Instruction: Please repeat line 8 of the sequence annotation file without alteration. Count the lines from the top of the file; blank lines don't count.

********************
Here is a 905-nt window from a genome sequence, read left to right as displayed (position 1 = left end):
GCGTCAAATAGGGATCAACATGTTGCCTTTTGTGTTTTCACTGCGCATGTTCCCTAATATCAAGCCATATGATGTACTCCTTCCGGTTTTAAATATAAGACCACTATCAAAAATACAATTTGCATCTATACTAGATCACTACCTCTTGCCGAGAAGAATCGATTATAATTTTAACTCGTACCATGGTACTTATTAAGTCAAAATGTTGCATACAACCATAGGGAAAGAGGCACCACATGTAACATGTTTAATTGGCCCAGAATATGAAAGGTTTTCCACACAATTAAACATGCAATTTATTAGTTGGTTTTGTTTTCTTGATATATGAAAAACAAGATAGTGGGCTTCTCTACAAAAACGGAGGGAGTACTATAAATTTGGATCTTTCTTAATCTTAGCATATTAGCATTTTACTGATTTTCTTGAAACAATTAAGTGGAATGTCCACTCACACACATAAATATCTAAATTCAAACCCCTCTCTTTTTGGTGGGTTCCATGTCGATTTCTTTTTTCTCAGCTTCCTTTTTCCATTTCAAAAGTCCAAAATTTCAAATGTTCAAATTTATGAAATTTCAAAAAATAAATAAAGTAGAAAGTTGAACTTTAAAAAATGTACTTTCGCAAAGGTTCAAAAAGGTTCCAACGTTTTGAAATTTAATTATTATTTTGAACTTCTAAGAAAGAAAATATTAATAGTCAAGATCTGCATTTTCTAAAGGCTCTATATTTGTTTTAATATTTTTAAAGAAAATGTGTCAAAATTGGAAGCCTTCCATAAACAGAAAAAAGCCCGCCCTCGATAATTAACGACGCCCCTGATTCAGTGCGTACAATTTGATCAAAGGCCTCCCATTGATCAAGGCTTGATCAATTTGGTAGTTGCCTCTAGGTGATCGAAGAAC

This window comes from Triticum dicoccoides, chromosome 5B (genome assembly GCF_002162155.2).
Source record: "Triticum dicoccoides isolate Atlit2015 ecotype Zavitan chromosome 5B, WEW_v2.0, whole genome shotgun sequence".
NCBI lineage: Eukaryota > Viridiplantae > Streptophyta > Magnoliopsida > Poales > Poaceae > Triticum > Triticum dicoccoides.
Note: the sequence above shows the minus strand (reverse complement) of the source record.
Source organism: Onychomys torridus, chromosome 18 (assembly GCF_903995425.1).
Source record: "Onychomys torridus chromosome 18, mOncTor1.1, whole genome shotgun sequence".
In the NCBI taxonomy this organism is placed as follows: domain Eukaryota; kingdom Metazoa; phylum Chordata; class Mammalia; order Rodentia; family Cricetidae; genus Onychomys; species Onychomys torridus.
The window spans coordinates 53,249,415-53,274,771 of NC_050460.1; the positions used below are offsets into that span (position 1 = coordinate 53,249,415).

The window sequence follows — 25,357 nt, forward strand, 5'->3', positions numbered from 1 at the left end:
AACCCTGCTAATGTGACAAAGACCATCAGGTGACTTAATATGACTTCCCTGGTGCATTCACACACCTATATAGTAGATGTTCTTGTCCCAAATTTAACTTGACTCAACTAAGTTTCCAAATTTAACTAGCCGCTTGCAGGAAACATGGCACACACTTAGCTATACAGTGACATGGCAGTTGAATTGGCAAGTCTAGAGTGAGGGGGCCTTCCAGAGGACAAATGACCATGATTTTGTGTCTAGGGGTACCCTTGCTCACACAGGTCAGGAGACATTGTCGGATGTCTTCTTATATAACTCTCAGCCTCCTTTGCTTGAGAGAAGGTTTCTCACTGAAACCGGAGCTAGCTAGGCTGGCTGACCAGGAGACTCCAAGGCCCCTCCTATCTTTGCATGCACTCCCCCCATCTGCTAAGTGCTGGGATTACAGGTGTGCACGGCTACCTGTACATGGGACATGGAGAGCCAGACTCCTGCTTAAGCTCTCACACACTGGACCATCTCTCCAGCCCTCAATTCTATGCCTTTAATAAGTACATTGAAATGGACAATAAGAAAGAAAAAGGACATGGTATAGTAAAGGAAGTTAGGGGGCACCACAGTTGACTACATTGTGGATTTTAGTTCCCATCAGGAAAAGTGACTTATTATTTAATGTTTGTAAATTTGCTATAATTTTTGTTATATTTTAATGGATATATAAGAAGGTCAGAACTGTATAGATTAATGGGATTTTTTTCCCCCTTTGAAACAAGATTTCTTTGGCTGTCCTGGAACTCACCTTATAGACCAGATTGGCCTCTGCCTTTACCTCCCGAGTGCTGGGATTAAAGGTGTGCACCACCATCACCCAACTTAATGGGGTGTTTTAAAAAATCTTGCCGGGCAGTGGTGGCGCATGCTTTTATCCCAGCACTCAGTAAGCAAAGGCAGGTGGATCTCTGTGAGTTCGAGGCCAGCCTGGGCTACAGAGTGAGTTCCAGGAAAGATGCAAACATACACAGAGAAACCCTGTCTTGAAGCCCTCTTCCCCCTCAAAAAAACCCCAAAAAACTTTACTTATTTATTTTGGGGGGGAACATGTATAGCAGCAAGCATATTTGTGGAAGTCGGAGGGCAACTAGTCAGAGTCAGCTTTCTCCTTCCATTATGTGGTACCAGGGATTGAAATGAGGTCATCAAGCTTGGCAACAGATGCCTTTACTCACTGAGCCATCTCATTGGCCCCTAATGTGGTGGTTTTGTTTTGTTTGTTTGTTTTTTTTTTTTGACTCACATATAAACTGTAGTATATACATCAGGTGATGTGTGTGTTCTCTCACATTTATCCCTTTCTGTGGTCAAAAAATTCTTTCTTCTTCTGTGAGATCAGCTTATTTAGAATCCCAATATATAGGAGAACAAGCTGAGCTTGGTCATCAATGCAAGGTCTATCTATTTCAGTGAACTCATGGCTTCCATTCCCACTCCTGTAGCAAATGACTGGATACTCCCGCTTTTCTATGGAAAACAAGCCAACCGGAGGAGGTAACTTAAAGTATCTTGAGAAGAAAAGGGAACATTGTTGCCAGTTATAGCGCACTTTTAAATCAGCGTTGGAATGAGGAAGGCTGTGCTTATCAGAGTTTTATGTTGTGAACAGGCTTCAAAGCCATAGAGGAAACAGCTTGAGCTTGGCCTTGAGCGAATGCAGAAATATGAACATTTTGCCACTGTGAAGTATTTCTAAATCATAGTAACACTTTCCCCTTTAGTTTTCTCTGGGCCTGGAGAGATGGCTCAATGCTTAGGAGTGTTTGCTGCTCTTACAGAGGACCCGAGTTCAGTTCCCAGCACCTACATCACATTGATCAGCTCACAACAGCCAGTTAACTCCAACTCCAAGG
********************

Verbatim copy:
Source record: "Onychomys torridus chromosome 18, mOncTor1.1, whole genome shotgun sequence".